January 24, 2013

Through the Window: POV

My January post is up at Gem State Writers (here) -- this time on POV and seeing it through a child's camera.

January 17, 2013

Comparison of Kids' Games

Ever since Christmas, I've been playing a lot of board games.  Lots and lots.  All designed for little people.  This is by no means a comprehensive list of board games designed for kids -- but it's the handful we've been playing.

Cootie.  This is one I played as a kid.  It's super-simple.  Roll the dice.  Obtain the corresponding bug part.  Build your bug.  Run around the house and play with the cootie bug afterwards.  My kiddos have been playing this one for some time.  They learned some pretty handy board game skills -- like taking turns and rolling a dice.  (Dice-rolling, I learned, is counter-intuitive.  If you need a six to win, why would you try to get a six by dropping it, instead of setting it on the right face?  We used a cup to roll the dice for a while).  Super-simple game, cool components.

Candyland.  Players draw a card on their turn and move to the next spaces the matches the color on the card.  There are some special cards that transport the player to a particular spot, and some spaces that do good or bad things.  The hardest part of this game is figuring out which direction is forward on the twisty, wiggly path cutting through abundant illustrations.  But I think the illustrations are also a large part of why the children like the game.

Sequence for Kids. This is my favorite, and the reason I decided to write this post, because I'd never heard of it before.  I thought it would take my kids some time to learn, because it's a more complicated game where playing actually requires strategy (Cootie and Candyland are completely random).

Each player has a hand of three cards. Each turn, they play one card and place one of their chips on one of two corresponding spaces on the board.  The first to get four chips in a row wins.  There are four free spaces, and two special cards: a unicorn that allows the player to play anywhere, and a dragon, which allows players to remove a chip.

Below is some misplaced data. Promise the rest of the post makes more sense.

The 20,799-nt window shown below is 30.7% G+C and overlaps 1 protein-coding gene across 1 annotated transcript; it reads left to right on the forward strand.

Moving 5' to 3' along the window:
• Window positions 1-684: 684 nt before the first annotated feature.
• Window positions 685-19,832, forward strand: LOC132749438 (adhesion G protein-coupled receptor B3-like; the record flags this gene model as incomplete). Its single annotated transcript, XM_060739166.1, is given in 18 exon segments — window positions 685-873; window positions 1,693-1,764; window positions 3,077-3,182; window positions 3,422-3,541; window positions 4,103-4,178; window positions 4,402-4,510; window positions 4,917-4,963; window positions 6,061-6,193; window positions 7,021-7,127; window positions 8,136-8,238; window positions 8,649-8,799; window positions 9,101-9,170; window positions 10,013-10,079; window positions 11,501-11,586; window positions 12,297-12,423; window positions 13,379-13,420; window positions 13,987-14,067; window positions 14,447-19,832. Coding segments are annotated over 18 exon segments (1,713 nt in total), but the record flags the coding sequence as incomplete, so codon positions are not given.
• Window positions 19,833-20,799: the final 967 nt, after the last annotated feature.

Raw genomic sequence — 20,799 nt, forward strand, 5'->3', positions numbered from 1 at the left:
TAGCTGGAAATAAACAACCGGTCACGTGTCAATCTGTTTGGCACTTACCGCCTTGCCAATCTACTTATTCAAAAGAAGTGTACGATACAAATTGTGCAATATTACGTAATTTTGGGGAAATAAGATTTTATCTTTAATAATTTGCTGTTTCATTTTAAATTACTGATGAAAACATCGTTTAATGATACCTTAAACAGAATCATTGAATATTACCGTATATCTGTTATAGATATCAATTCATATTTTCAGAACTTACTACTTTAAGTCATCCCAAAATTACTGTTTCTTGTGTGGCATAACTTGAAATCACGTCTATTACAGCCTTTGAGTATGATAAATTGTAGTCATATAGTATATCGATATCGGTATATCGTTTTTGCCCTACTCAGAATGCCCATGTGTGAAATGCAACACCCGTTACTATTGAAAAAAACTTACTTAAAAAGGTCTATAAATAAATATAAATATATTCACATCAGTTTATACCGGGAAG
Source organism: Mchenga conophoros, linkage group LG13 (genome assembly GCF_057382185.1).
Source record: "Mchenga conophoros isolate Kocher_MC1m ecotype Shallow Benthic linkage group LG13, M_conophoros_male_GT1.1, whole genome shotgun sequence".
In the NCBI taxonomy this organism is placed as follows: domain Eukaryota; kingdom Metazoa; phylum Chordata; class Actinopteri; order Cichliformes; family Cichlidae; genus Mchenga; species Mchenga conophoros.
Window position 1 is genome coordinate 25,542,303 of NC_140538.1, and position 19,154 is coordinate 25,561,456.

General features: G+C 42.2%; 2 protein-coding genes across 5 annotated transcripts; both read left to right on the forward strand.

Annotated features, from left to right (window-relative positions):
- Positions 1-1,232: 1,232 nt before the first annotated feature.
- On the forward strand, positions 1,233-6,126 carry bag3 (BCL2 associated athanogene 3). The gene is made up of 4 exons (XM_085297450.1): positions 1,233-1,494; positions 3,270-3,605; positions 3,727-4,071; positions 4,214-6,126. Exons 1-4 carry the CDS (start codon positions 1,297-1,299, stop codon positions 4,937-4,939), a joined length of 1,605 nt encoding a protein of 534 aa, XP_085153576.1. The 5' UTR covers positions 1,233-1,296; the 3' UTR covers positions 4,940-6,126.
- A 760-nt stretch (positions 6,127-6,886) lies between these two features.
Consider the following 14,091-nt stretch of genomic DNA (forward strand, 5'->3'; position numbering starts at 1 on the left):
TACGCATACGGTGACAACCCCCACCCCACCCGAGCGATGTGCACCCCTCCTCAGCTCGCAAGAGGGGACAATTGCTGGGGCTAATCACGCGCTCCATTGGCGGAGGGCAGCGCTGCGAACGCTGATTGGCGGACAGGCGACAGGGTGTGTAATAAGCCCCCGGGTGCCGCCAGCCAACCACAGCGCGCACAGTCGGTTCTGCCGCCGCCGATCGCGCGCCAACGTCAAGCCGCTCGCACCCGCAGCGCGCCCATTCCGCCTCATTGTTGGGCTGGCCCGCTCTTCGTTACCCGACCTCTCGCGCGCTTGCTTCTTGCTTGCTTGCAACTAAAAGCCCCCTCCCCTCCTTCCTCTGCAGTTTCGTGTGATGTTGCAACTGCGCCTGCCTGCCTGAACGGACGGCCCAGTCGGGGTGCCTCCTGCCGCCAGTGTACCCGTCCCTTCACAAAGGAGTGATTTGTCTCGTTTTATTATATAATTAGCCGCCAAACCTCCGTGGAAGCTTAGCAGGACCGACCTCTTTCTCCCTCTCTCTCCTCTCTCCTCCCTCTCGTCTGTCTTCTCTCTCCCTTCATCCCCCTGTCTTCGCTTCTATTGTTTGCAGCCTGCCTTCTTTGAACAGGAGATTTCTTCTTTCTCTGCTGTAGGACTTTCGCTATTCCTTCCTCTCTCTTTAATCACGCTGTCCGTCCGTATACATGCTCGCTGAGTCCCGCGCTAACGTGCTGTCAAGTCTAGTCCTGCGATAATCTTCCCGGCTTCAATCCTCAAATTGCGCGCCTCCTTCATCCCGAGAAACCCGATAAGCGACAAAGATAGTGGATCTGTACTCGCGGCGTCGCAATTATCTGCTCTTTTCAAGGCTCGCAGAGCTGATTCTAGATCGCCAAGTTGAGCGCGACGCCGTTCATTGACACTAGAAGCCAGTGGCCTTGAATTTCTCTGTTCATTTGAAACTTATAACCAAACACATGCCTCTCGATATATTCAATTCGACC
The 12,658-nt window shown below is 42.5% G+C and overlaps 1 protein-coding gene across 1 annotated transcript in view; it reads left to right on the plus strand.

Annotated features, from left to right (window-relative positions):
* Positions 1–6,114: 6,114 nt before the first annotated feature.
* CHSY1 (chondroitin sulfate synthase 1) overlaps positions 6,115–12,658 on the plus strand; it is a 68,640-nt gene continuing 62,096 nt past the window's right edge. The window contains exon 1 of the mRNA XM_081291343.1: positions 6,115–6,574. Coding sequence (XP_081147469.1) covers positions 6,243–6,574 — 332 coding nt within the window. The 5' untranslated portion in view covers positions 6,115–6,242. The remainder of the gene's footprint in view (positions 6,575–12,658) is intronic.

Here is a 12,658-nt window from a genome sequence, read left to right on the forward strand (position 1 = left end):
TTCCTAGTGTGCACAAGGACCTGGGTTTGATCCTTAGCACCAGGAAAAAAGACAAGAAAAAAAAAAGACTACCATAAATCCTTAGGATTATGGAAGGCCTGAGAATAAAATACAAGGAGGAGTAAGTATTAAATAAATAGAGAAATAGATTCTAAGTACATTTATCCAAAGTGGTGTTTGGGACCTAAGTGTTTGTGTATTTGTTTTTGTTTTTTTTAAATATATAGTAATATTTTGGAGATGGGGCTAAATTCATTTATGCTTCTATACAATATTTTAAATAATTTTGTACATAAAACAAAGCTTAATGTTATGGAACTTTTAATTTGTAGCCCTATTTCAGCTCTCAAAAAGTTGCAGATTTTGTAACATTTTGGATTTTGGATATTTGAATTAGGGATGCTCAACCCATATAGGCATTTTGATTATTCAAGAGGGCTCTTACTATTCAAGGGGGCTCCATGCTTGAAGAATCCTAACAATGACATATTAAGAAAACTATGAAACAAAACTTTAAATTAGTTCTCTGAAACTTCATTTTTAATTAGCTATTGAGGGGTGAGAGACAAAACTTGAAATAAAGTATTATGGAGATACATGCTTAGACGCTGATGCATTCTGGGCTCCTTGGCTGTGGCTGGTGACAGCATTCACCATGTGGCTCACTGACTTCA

Everyone learned the rules, if not the strategy behind winning, quickly.  I was pleasantly surprised at how this worked for both ages in my house.  The youngest just plays whichever animal he likes best.  The 4yo has caught on that the choices he makes influences the outcome of the game.  He's still learning the strategy, but he's abundantly fond of blocking people.  Cootie was a great game to learn some basic game-playing skills on and have a good time, and I feel Candyland is in that same vein.  This game feels like a great first step into strategy.  And because there's strategy, it's one I'm happy to play over and over.

Hungry, Hungry Hippos.  No taking turns.  No strategy.  Just chaotic marble-chomping.  I don't know why, but there's something oddly relaxing about lever-mashing and hoping for marbles at the end.  Kids think this is hilarious.  Lots of fun -- which is, after all, kinda the point of games.

Anyone have some favorite kid's games?

January 2, 2013

Near Future SF

Last year, my short story "Under Warranty" was published in Cucurbital 3.  The main character, an embezzling AI, is trapped inside the circuitry of a baby mattress that monitors its occupant's vitals as a preventative for SIDS (sudden infant death syndrome). 

I'm happy to say that the future is coming faster than I thought, and my story may not be science fiction very soon.  Today, I saw this video:

Very cool.  I hope the Owlet monitor is available soon.